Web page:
Author Tags: Chinese, Japanese
Patricia Roy has become the leading academic authority on anti-Asian policies in British Columbia. Born in New Westminster in 1939, she received a B.A. (1960) and Ph.D. (1970) from UBC and an M.A. (1963) from the University of Toronto. Her M.A. thesis was "Railways, Politicians and the Development of Vancouver as a Metropolitan Centre, 1886-1929". She began teaching history at the University of Victoria in 1966.
Her writing career has chiefly examined how and why British Columbians changed their originally tolerant attitudes towards Asian immigrants and workers during colonial times, opting for outright racist practices and rhetoric to preserve 'a white man's province'. In Mutual Hostages and The Triumph of Citizenship she examines how the fear of physical attacks on the Japanese in Canada might have given the Japanese military an excuse to take reprisals against Canadian and British prisoners of war and, that this concern, rather than doubts about the loyalty of Japanese Canadians, explains the removal of the Japanese from the coast. She quotes Prime Minister Mackenzie King's diary entry on February 19, 1942: "It is going to be a very great problem to move the Japanese and particularly to deal with the ones who are naturalized Canadians or Canadian-born. There is every possibility of riots. Once that occurs, there will be repercussions in the Far East against our own prisoners. Public prejudice is so strong in B.C. that it is going to be difficult to control the situation." A follow-up study, The Triumph of Citizenship: The Japanese and Chinese in Canada, 1941-67, was nominated for the Hubert Evans Non-Fiction Prize in 2008.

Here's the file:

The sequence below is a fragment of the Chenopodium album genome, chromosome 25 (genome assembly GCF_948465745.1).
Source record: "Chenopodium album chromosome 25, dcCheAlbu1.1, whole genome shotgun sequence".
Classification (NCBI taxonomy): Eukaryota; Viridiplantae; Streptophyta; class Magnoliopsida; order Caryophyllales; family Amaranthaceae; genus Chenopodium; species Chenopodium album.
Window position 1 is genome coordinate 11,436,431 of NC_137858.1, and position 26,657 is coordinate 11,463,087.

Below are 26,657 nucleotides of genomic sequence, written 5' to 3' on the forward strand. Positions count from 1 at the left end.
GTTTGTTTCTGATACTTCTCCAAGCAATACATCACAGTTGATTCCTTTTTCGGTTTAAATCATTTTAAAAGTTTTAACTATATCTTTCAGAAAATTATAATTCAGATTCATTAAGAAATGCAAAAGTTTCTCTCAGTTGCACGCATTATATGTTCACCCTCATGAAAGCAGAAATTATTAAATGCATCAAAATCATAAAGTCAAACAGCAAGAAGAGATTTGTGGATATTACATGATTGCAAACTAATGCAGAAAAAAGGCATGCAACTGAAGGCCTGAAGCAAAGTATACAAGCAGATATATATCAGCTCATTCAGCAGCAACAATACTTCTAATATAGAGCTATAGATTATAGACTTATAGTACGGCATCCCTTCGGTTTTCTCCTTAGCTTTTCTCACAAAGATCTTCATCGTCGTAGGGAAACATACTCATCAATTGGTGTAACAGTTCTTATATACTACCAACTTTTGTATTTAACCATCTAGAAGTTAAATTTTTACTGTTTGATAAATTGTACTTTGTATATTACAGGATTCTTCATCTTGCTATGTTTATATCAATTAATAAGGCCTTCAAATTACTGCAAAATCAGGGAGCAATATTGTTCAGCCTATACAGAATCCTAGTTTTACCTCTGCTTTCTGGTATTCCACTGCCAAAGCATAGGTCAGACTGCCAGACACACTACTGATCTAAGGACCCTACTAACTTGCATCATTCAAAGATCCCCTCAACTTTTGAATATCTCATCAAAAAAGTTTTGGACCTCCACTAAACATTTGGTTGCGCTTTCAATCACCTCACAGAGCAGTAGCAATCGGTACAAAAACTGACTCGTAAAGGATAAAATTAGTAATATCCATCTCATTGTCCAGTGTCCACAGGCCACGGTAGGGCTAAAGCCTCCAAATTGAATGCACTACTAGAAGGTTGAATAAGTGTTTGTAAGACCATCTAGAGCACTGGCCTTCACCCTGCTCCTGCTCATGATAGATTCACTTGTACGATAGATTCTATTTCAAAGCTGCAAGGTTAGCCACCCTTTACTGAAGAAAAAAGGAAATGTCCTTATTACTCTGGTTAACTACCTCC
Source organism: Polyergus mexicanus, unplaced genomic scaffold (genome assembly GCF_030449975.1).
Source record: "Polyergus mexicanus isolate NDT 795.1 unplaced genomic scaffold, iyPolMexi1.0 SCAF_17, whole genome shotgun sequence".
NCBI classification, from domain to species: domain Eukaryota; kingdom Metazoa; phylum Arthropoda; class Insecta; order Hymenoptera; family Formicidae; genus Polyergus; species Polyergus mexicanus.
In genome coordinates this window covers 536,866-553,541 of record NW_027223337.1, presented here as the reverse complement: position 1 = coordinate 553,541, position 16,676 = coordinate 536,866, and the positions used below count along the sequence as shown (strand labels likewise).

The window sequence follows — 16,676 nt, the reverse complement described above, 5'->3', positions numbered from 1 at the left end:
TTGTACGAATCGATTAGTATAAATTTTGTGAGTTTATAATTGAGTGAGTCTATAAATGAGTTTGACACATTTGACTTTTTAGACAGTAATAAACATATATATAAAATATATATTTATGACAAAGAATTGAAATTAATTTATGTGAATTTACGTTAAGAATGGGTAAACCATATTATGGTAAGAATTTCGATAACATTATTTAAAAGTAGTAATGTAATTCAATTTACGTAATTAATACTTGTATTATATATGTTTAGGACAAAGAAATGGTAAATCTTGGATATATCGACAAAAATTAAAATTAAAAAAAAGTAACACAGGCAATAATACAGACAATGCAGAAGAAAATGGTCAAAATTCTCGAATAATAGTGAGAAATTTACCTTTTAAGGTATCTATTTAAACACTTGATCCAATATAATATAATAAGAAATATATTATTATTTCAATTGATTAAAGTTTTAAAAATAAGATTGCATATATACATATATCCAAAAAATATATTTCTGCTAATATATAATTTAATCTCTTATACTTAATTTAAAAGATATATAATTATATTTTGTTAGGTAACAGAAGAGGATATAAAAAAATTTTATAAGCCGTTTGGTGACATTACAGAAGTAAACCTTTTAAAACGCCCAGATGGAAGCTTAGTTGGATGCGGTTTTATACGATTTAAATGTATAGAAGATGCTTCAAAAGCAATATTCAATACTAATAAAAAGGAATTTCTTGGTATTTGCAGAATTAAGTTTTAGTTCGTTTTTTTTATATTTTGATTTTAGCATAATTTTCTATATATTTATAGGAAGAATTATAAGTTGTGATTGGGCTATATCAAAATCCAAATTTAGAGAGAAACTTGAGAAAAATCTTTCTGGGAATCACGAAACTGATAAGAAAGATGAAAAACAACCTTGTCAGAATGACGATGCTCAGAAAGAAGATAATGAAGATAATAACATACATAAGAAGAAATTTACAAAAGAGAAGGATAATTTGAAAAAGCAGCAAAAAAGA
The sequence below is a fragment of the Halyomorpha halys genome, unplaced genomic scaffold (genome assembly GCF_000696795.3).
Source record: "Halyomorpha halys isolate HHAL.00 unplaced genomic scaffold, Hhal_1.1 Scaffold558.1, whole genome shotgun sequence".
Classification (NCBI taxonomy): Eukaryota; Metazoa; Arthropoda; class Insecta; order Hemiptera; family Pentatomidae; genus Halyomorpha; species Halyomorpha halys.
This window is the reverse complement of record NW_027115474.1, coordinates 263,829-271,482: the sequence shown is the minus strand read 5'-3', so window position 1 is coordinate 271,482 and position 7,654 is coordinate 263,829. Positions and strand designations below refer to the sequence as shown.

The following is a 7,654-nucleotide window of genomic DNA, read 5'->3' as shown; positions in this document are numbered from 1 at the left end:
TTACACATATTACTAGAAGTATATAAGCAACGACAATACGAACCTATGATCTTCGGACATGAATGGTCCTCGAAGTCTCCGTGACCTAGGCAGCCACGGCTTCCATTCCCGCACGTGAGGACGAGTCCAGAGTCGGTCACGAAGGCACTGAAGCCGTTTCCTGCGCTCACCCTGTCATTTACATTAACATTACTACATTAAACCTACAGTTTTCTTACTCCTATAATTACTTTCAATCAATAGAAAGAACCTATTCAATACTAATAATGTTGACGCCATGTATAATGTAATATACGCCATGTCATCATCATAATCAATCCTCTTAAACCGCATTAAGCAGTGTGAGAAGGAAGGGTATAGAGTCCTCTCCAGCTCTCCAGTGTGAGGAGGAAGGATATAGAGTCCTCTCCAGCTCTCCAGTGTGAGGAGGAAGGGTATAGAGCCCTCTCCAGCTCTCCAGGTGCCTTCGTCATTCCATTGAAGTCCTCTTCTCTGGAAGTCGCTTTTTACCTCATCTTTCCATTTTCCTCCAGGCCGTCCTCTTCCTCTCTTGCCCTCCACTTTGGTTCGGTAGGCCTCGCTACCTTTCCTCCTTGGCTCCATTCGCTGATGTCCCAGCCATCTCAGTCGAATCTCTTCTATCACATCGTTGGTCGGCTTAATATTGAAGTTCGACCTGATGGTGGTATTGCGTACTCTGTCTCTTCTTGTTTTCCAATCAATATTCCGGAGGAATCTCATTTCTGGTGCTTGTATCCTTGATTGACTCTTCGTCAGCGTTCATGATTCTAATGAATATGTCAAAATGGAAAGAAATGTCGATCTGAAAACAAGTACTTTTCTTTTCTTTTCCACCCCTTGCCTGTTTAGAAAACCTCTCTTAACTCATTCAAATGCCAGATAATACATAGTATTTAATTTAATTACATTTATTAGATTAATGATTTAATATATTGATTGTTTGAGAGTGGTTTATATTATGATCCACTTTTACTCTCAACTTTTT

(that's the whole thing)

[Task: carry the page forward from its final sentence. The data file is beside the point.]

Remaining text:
Roy is also the co-author of British Columbia: The Illustrated History of Canada (Oxford, 2005), volume five in the series, containing approximately 150 paintings, drawings and maps. "Virtually the pictures were created by men, and virtually all those men were of European background, especially British," they write.
Premier of B.C. from 1903 to 1915, Richard McBride was a devout Imperialist but a dedicated British Columbian, as outlined by Patricia Roy in her political biography Boundless Optimism: Richard McBride's British Columbia (UBC Press $95). While quarreling with Ottawa, he spurred economic growth and the expansion of railways.
Review of the author's work by BC Studies:
British Columbia: Land of Promises
Mutual Hostages: Canadians and Japanese during the Second World War
Shashin: Japanese Canadian Photography to 1942